Cleaning and maintenance of
stainless steel surfaces

11 October 2016

Stainless steel, with its exquisite colour reflections, has always featured attractively on Glem products, brightening up the kitchens where they are installed.
Resistant and stylish, stainless steel is one of the most widely used materials in our cookers and so it is very important to know how to take care of these surfaces. Following just a few practical rules will ensure that stainless steel keeps all its shine and strength intact, as bright as on the very first day.

1. Avoid salty solutions drying or remaining on the surface, because they can cause corrosion phenomena.
2. Avoid prolonged contact with ferrous material (steel wool, carving forks, ladles, scrapers, etc.) to avoid triggering corrosion, from contamination of the ferrous particles in circulation.
3. Carefully clean the stainless steel surfaces using a damp cloth (e.g. microfibre), water and soap and common, non-abrasive and chlorine-free detergents.
4. Wipe in the satin direction, if satin-finished.
5. Rinse well and dry carefully.
6. Only use specific products for stainless steel cleaning. You are advised to use commercial emulsion products


Use a multi-purpose detergent cream with a damp cloth (e.g. microfibre). You can also use white vinegar, possibly hot, rubbing with a soft cloth (e.g. microfibre) and then rinsing well and drying.

Oil and grease stains
Use mild washing-up liquid or a mild detergent in very hot water. Rinse with plenty of clean water and dry with a soft cloth (e.g. microfibre). For more stubborn stains use ethyl alcohol or white vinegar.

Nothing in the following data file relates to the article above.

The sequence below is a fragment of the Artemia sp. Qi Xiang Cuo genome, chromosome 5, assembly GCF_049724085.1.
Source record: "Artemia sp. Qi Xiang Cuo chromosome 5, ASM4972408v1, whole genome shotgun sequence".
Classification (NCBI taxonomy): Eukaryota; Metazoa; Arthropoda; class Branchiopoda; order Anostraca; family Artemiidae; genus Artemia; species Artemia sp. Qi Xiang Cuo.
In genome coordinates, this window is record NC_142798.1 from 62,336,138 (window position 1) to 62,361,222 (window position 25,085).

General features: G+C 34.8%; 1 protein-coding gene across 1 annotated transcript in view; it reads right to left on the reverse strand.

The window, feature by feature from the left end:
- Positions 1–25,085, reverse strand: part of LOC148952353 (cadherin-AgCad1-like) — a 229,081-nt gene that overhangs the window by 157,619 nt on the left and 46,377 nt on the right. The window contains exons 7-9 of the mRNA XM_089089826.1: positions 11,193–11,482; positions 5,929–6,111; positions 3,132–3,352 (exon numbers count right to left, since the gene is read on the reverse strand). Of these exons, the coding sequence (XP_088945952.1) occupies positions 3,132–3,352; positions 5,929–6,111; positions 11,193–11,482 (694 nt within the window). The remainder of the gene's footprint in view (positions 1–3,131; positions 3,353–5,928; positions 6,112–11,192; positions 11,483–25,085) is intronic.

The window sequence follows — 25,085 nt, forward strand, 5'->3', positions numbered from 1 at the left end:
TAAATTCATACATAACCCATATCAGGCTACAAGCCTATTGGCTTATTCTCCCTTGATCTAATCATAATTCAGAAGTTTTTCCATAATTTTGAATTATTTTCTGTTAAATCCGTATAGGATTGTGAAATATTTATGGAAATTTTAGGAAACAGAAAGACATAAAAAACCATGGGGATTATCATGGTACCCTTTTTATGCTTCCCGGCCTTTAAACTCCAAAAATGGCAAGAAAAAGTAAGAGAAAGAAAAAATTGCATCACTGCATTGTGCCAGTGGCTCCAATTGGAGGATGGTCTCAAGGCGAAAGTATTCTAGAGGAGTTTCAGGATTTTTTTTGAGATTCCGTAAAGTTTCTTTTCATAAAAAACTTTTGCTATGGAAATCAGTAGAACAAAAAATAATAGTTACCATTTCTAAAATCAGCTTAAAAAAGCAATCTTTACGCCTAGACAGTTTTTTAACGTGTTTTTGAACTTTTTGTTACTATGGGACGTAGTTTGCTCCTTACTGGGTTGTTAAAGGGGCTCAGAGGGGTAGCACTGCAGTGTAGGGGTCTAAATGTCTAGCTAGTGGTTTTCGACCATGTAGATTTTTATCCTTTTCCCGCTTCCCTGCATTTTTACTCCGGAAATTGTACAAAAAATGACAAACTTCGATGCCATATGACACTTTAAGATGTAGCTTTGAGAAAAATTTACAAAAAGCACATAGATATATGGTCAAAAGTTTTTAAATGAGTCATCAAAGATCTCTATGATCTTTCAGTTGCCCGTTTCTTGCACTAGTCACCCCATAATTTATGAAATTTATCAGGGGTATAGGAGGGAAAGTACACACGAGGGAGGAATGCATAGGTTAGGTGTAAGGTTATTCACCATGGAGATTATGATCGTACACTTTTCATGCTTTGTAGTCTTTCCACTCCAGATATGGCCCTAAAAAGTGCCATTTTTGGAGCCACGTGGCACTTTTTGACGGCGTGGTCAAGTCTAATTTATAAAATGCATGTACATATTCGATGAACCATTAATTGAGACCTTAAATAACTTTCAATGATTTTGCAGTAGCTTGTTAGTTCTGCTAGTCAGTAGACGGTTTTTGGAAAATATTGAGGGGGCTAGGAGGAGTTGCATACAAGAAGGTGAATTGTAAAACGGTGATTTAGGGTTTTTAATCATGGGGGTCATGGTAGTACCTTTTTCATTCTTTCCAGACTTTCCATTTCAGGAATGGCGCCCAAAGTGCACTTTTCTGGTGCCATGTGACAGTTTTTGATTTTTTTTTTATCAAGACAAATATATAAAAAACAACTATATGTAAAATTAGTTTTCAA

Use a mild detergent or washing-up liquid in water or, alternatively, delicately wipe with a soft cloth (e.g. microfibre) and window cleaner.

Flame streaks
Use a soft cloth (e.g. microfibre) with a multi-purpose, cream detergent for household cleaning. Rinse under running water and dry with a soft cloth (e.g. microfibre).

Coffee or tea stains, stubborn dirt, burnt-on grease
Use a soft cloth (e.g. microfibre) with a specific emulsion detergent to clean stainless steel. Remember that food and liquids must be immediately removed from stainless steel surfaces.

Glue left by adhesives, glue streaks
According to the adhesive substance, the residue can be eliminated with water, alcohol or acetone based solvents which, as known, do not affect stainless steel.

Rust stains (contamination)
Rust stains may not be caused by corrosion of stainless steel, but instead:
• Objects (jars, utensils used daily, etc.) in common steel left for prolonged periods on stainless steel
surfaces or which can transfer ferrous particles.
• Use of aggressive products to clean stainless steel.
• Ferrous residue in circulation from extractor hoods placed over the equipment.
• Direct contact with or only the vapour from acidic, alkaline or ammonia based products.
• Contact with rags, sponges or other similar objects, used to clean other objects or other materials.

To remove these stains, apply a cream detergent using a soft, damp cloth (e.g. microfibre) and wipe delicately.
Instead, if rust is already present, you need to cover the relevant part again with a lemon and salt mix and leave to act for a few minutes. The rust will quickly detach thanks to the action of the lemon and you can remove it with a soft sponge.
The rust that will detach will most likely weaken the metal where slight cavities may have formed.
REMEMBER: it is good practice to test any new products for stainless steel cleaning on out of sight parts and wait a few hours to assess the effect.

Cleaning and maintenance of  <br />stainless steel surfaces